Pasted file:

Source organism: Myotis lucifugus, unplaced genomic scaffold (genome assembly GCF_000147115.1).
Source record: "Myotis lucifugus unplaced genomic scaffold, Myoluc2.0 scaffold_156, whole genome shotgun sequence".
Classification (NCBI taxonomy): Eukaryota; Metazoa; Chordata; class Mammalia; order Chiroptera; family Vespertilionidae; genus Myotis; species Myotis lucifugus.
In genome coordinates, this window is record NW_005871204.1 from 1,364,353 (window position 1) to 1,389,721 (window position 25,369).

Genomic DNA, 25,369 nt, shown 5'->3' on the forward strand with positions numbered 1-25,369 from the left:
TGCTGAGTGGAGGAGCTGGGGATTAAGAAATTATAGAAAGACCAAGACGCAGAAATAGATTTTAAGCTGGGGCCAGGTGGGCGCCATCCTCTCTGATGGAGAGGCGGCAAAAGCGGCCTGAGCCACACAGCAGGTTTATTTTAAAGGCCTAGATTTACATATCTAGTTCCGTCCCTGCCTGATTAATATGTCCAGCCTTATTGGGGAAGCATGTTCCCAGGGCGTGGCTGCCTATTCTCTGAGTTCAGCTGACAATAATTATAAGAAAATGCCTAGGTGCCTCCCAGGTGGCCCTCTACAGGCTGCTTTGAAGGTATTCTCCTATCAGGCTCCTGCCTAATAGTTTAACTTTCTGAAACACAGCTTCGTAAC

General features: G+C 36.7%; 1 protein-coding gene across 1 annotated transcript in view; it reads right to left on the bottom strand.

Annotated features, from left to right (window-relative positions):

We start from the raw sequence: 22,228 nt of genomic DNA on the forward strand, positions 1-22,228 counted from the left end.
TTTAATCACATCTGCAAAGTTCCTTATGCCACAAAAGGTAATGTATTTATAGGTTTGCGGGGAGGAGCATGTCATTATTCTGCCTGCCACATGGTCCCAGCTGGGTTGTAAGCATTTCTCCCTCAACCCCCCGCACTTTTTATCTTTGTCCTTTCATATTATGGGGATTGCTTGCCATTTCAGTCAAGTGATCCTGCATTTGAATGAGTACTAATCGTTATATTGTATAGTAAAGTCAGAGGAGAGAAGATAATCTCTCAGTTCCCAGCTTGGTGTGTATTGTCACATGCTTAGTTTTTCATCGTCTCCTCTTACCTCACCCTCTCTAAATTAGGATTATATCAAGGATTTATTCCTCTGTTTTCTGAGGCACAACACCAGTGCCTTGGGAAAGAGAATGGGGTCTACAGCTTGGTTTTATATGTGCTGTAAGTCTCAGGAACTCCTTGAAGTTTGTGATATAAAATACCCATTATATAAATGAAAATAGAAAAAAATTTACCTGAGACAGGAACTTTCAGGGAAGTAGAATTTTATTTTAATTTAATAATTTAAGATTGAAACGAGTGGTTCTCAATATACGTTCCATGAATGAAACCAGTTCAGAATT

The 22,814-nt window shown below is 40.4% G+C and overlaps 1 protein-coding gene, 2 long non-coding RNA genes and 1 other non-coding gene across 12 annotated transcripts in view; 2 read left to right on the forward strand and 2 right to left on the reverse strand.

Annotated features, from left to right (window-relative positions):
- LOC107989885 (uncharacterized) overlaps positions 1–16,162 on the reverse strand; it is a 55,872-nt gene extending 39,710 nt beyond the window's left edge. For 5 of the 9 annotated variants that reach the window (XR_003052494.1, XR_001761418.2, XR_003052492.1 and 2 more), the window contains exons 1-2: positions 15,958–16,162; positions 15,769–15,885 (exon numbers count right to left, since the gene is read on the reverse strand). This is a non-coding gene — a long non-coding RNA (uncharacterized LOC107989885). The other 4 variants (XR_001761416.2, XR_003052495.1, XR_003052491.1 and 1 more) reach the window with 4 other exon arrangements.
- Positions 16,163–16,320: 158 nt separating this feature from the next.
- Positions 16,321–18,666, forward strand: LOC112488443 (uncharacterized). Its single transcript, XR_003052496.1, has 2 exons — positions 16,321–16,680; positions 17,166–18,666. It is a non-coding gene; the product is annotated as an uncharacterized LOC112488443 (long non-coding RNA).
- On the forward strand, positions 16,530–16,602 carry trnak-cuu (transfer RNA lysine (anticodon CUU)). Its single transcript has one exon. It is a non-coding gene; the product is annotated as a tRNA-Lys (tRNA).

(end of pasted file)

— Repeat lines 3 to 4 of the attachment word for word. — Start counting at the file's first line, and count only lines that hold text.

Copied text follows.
Classification (NCBI taxonomy): Eukaryota; Metazoa; Chordata; class Mammalia; order Chiroptera; family Vespertilionidae; genus Myotis; species Myotis lucifugus.
In genome coordinates, this window is record NW_005871204.1 from 1,364,353 (window position 1) to 1,389,721 (window position 25,369).